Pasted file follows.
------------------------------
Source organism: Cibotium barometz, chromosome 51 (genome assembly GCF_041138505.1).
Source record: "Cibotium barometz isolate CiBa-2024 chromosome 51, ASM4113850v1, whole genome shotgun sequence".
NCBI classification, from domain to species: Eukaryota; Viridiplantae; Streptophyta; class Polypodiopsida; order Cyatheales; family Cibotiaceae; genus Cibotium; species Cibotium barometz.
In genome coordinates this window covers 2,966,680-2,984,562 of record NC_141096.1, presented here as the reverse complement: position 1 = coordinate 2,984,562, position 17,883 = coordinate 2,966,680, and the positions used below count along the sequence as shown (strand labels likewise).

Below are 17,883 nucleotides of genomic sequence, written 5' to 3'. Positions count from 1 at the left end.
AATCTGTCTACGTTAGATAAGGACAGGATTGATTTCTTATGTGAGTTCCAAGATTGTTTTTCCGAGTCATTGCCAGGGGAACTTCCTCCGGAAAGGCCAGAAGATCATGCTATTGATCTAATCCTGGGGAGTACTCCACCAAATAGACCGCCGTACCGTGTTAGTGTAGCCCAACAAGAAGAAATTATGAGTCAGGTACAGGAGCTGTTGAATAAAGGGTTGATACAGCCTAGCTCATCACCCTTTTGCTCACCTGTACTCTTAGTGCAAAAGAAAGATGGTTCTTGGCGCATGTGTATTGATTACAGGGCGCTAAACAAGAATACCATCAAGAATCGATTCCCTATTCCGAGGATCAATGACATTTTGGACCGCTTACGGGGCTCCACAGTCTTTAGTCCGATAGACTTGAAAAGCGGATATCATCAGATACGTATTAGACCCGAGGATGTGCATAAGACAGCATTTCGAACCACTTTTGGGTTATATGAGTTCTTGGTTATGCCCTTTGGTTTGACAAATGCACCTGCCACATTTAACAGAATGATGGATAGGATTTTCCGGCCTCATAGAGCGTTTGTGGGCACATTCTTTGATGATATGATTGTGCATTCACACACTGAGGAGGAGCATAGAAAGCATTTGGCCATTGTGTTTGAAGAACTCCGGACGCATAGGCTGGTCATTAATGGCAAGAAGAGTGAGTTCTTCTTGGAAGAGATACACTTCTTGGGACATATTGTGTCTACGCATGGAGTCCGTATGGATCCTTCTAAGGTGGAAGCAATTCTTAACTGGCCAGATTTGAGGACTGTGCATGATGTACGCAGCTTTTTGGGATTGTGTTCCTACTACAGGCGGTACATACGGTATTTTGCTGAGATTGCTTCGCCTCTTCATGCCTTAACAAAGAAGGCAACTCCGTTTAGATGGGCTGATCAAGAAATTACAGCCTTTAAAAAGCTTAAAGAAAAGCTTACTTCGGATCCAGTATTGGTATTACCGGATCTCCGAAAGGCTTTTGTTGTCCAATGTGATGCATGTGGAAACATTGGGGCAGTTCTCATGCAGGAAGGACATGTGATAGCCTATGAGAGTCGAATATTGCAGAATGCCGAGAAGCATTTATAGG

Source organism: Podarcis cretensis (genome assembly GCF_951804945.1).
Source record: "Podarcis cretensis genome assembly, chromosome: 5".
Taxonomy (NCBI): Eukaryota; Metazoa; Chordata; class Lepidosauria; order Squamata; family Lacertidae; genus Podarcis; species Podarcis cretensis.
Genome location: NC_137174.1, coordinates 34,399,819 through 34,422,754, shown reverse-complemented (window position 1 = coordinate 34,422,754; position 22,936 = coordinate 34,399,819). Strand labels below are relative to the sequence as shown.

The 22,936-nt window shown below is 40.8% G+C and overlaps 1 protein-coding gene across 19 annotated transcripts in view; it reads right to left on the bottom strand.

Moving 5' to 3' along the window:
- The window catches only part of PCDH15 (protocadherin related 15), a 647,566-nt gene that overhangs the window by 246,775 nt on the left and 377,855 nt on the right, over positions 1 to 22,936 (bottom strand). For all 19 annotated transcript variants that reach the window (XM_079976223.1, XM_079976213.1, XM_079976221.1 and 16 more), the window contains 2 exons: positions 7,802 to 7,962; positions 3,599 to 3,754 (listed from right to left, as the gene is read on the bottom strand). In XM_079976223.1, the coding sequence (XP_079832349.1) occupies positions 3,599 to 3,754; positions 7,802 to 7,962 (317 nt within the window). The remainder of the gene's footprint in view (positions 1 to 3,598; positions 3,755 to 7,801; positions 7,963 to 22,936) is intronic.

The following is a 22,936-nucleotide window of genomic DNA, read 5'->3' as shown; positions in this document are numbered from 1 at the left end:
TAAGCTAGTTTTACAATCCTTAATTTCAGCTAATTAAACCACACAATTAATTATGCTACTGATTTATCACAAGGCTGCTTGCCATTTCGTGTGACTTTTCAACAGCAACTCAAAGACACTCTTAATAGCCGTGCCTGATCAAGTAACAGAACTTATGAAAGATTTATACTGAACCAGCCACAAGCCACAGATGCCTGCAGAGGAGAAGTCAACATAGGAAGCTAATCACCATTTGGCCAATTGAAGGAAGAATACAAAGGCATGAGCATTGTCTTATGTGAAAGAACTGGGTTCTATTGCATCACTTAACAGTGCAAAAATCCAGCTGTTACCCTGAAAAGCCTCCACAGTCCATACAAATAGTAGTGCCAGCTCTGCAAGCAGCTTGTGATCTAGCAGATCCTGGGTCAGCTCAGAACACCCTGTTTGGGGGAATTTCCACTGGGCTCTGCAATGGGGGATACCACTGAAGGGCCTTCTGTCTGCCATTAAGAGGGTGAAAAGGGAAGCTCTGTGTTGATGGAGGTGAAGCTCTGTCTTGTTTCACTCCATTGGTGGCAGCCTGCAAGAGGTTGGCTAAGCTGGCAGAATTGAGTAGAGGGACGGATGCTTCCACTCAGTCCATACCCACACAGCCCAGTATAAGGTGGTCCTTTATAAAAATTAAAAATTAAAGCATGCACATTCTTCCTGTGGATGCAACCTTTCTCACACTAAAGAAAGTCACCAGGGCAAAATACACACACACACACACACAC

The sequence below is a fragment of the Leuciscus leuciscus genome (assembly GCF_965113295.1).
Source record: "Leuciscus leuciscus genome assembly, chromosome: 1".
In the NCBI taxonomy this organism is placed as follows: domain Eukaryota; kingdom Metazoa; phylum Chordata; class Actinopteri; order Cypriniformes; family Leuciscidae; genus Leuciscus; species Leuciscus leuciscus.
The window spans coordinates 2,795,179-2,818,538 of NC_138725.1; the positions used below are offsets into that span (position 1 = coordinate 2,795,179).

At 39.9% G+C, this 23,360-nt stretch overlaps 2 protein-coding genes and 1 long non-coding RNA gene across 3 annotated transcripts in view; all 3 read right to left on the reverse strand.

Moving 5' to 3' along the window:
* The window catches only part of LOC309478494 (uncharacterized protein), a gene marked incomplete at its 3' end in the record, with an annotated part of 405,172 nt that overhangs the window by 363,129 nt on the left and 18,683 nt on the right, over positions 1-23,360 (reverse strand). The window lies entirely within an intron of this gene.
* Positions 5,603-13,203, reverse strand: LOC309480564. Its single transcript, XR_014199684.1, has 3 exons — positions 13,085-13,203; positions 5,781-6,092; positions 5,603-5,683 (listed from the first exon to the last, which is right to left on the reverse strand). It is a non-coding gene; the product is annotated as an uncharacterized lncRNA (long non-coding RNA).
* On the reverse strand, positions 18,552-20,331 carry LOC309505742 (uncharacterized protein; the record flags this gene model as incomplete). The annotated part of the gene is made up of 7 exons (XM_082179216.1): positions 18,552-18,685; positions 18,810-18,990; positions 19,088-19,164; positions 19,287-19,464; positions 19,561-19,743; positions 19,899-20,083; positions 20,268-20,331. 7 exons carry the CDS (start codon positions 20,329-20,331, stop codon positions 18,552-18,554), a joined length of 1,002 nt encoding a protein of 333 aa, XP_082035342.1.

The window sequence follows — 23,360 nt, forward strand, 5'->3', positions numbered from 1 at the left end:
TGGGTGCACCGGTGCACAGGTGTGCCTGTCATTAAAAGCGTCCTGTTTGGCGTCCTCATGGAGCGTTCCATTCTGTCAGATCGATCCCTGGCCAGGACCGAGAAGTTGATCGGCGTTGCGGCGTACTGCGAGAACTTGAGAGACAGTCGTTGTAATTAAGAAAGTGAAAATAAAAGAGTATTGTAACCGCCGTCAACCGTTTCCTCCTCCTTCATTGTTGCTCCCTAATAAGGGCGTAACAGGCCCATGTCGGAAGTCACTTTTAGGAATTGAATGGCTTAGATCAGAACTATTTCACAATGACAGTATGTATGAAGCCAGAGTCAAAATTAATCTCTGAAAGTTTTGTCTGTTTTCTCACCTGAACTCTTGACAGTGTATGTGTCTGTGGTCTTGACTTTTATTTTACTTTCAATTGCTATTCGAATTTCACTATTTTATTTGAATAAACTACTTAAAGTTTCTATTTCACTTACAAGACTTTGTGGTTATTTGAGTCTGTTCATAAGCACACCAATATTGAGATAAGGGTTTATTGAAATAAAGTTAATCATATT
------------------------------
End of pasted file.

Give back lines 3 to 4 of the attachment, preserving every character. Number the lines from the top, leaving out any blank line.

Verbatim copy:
NCBI classification, from domain to species: Eukaryota; Viridiplantae; Streptophyta; class Polypodiopsida; order Cyatheales; family Cibotiaceae; genus Cibotium; species Cibotium barometz.
In genome coordinates this window covers 2,966,680-2,984,562 of record NC_141096.1, presented here as the reverse complement: position 1 = coordinate 2,984,562, position 17,883 = coordinate 2,966,680, and the positions used below count along the sequence as shown (strand labels likewise).